“Fitness age” is a relatively new term coined by researchers in Norway who have devised a way of calculating it by creating an algorithm with five different bits of information. They defined fitness age, which can be lower or higher than your chronological age, as how well your body works physically, relative to how well it should work for someone your age. To create the formula, researchers at the Norwegian University of Science and Technology in Trondheim evaluated nearly 5,000 Norwegians ages 20 to 90 by measuring their height, body mass index (BMI), resting heart rate, HDL (“good”) cholesterol and total cholesterol and how long each of these individuals could run on a treadmill until they reached the point of exhaustion. The treadmill test reveals how well the body delivers oxygen to its cells, a measurement expressed as VO2 max. This number has been found to correlate closely with longer life spans, even among seniors and overweight individuals, and your VO2 max is the best indicator of your fitness age.
In an interview with the New York Times, Ulrik Wisloff, director of the K. G. Jebsen Center of Exercise in Medicine at the Norwegian University, explained that “a 70-year-old man or woman who has the peak oxygen uptake of a 20-year-old has a fitness age of 20.”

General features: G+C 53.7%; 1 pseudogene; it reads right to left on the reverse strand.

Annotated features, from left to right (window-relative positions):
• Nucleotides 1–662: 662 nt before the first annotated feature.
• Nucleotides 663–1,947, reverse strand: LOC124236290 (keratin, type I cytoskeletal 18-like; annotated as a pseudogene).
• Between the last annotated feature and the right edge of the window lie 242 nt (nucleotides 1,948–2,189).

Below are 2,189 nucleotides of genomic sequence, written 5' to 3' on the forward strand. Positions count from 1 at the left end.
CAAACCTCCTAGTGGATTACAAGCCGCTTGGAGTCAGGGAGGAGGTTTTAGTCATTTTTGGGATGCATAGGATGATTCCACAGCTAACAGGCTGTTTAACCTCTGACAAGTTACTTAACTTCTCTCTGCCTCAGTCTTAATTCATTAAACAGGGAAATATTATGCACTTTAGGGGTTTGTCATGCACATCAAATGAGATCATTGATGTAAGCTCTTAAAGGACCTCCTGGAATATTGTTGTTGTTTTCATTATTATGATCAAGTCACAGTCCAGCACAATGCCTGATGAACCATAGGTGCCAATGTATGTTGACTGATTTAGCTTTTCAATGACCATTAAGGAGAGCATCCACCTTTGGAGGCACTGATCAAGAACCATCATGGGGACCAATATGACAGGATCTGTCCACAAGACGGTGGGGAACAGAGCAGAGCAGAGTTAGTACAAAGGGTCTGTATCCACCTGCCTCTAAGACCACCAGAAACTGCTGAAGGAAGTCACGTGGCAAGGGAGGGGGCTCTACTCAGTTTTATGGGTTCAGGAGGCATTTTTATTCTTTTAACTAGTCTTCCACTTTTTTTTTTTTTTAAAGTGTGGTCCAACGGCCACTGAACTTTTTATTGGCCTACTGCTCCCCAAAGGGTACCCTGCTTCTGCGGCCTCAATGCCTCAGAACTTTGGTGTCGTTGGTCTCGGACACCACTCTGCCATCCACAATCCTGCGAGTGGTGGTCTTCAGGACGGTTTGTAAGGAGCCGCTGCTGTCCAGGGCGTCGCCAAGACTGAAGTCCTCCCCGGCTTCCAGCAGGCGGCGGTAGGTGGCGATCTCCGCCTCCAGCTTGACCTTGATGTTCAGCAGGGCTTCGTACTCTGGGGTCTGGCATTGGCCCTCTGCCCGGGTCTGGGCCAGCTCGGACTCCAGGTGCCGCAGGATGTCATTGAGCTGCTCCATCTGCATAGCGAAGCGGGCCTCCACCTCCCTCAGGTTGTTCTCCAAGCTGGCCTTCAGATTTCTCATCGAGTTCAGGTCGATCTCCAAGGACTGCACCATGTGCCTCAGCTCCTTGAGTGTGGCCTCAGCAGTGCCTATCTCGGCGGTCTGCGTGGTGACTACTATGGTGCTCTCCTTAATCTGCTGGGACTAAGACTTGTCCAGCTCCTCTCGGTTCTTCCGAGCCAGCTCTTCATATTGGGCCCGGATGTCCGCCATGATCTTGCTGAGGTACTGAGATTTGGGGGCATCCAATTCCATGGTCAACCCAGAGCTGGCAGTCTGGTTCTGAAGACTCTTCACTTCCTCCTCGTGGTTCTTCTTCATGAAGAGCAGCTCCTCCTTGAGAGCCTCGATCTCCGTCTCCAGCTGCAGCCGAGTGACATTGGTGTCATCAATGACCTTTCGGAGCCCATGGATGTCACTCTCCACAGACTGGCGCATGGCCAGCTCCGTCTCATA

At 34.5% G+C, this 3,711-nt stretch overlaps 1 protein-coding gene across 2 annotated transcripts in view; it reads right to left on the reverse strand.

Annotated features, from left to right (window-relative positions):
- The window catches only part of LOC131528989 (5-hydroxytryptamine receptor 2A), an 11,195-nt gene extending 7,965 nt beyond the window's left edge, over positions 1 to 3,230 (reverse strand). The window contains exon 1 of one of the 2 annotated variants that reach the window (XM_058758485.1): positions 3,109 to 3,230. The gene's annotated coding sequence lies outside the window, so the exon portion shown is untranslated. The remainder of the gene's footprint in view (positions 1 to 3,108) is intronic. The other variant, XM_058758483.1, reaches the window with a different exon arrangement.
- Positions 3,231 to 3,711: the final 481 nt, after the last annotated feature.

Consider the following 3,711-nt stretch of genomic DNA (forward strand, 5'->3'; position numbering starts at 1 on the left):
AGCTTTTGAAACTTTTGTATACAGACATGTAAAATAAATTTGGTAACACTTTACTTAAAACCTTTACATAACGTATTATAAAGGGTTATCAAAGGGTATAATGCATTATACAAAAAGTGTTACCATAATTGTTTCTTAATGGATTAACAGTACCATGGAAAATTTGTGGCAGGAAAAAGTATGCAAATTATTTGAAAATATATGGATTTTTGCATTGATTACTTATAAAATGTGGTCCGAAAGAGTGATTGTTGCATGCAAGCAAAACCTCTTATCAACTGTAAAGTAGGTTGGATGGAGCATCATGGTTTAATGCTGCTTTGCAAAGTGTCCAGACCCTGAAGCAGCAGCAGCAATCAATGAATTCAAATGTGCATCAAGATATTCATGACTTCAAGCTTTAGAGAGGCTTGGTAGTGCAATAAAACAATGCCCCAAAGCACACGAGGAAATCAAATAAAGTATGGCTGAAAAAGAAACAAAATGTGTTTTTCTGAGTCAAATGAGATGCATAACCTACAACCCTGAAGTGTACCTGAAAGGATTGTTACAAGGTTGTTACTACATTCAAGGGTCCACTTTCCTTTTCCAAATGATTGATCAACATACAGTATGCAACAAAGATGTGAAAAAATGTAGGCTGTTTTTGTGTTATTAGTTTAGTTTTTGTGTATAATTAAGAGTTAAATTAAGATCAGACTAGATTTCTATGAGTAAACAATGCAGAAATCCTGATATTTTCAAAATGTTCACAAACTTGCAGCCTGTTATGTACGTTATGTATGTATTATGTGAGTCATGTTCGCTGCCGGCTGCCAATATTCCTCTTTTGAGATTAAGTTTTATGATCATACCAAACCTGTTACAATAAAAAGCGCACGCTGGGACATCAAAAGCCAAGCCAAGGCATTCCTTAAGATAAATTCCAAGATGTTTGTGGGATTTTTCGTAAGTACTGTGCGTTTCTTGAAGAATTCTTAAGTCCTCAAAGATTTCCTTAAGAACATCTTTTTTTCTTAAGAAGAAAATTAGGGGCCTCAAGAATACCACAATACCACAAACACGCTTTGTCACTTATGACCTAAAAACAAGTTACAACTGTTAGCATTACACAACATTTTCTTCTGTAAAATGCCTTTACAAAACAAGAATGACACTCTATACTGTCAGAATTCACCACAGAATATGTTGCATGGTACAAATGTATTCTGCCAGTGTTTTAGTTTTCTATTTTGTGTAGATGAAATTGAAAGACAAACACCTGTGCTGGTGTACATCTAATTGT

Dr. Wisloff’s team evaluated nearly 5,000 individuals and used data from their study subjects to determine the desirable VO2 max for healthy individuals at every age from 20 to 90. Then they created an online calculator that enables individuals to find their VO2 max without running to exhaustion on a treadmill. To use it, you need to assemble the following information in addition to your age and sex: your waist measurement, the frequency and intensity of your exercise and your resting heart rate (the normal range for adults is 60 to 100 beats per minute). To calculate your resting heart rate sit still for 10 minutes and then find your pulse. Count the number of beats in 15 seconds and then multiply that number by four. The online calculator is at http://www.ntnu.edu/cerg/vo2max.
If you don’t like the result, you can change it – all it takes is more exercise. Work out longer or with more intensity or both and then recalculate. According to Dr. Wisloff,a youthful fitness age “is the single best predictor of current and future health.”
Andrew Weil, M.D.
Ulrik Wisløff et al, “Estimating VO2peak from a Non-Exercise Prediction Model; the HUNT Study, Norway”. Medicine & Science in Sports & Exercise, 2011; DOI: 10.1249/MSS.0b013e31821d3f6f